Who's Afraid of Bureaustroika?

The Arab Left After Glasnost

by Isam al-Khafaji
published in MER167

At a dinner party in Damascus, our Lebanese host referred enthusiastically to Soviet perestroika, saying: “We Arabs could reap many benefits from it.” A case at hand was his new restaurant in Moscow. Thanks to the good old days when the Communist Party of the USSR used to ladle out scholarships to members of “fraternal parties” around the world, this would-be businessman had earned a university degree there. He speaks Russian and has learned to maneuver through Russian society.

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Continuity and Change in Soviet Policy

The Gulf Crisis and the Islamic Dimension

by Alain Gresh
published in MER167

The day after Iraq’s invasion of Kuwait, Soviet Foreign Minister Eduard Shevardnadze and US Secretary of State James Baker announced what they termed “an unusual step.” They issued a communique “jointly urging the international community to join them and suspend all supplies of arms to Iraq on an international scale.” The Gulf crisis, the first major post-Cold War international crisis, provides a concrete measure of changing Soviet strategy in the Third World. While Soviet policy can be explained in large part by a desire to maintain good relations with the United States, one cannot disregard, in the short or the long run, the weight of Moscow’s relations with the Middle East and how they affect its strategy and tactics in the region.

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A New Balance of Forces

An Interview with Samih Farsoun

by Joe Stork
published in MER168

Samih Farsoun, a contributing editor of this magazine and professor of sociology at American University, recently visited the Middle East. He spoke with Joe Stork in early November 1990.

What is your assessment of the impact of this crisis on the balance of forces in the region?

The Gulf Crisis and the New World Order

by Mohamed Sid-Ahmed
published in MER168

The Gulf crisis cannot be regarded as a purely local or regional issue, or a crisis whose worldwide significance is derived only from the importance of Arab oil. More fundamentally, it has become the main testing ground for the rapprochement between East and West as applied to North-South relations. Can the South be included in the new world game or is it condemned to react violently against it?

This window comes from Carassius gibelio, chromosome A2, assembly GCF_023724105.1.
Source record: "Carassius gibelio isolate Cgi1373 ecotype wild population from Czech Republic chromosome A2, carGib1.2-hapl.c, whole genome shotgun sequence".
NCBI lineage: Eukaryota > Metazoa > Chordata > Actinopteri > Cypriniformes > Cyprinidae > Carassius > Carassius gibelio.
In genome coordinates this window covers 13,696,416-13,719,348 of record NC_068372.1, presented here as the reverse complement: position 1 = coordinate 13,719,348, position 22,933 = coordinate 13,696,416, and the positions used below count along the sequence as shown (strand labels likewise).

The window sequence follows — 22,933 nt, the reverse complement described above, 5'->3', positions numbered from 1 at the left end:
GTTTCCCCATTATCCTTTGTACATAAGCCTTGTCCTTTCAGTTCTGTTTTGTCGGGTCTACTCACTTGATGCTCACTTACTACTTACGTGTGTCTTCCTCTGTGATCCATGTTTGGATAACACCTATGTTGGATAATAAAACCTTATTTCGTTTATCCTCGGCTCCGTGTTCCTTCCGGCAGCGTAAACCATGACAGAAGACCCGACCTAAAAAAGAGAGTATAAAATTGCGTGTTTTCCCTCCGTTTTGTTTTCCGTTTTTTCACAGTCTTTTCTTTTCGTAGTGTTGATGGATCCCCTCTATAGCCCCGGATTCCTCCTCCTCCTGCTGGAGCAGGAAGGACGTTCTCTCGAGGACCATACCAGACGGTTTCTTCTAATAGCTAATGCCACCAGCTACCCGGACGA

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Kuran, The Long Divergence

by Roger Owen
published in MER260

Timur Kuran, The Long Divergence: How Islamic Law Held Back the Middle East (Princeton, 2011).

Readers looking at the title of Timur Kuran’s new book might be forgiven for thinking it had come from some pre-Orientalism time warp where it was still possible to make essentialist generalizations about Islamic law and Middle Eastern backwardness. And they would be mostly correct.

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Arab Economics After the Gulf War

by Yahya Sadowski
published in MER170

On February 6, 1991, Secretary of State James Baker admitted before the House of Foreign Affairs Committee that economic factors, particularly widespread Arab resentment that oil wealth was not more equitably distributed, had played a role in the dynamics leading to the Gulf war and would remain one of the primary “sources of conflict” in the region. To ease these tensions, he proposed the creation of an economic organization through which oil-rich states could fund the reconstruction and development of their poorer neighbors. [1] The following day, Baker advocated the creation of a multinational “Middle East Development Bank” to attain these objectives. [2]

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Harvest of War

by Fawwaz Traboulsi
published in MER171

It takes two to make a war, and there were indeed two protagonists in making this war. On the one hand, there was the United States, which wanted the war for a number of reasons, primarily global: to consecrate its world hegemony, to liquidate any sequels to bipolarism, to marginalize Europe and Japan, to control Arab oil at the start of the coming millennium. On the other hand, there was Saddam Hussein who, even as victim, agreed to play the role of criminal, providing George Bush the opportunity to make an example of a Third World country.

Feminism or Ventriloquism

by Zjaleh Hajibashi
published in MER172

Margot Badran and Miriam Cooke, eds., Opening the Gates: A Century of Arab Feminist Writing (Indiana, 1990).

Introduced by the editors as “the first collection of Arab women’s feminist writing,” Opening the Gates is both an important and problematic anthology. Following the basic format of two previous collections, Middle Eastern Muslim Women Speak and Women and the Family in the Middle East (both edited by Elizabeth Fernea, the first in collaboration with Basima Bezirgan), Margot Badran and Miriam Cooke seek to correct widespread misconceptions and ignorance about Middle Eastern women’s lives by presenting a collage of Middle Eastern women’s voices.

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An Interview with Francis Deng

by Khalid Mustafa Medani
published in MER172

Francis Deng is a senior fellow in the Foreign Policy Studies program at the Brookings Institution in Washington and a visiting lecturer at Yale Law School. He served as Sudan’s ambassador to Canada from 1980-1983, to the United States from 1974-1976 and to Scandanavian countries from 1972-1974. He was minister of state for foreign affairs from 1976-1980. Khalid Medani interviewed him in Washington in late June 1991.

How would you assess the impact of the Bashir regime on Sudanese society?

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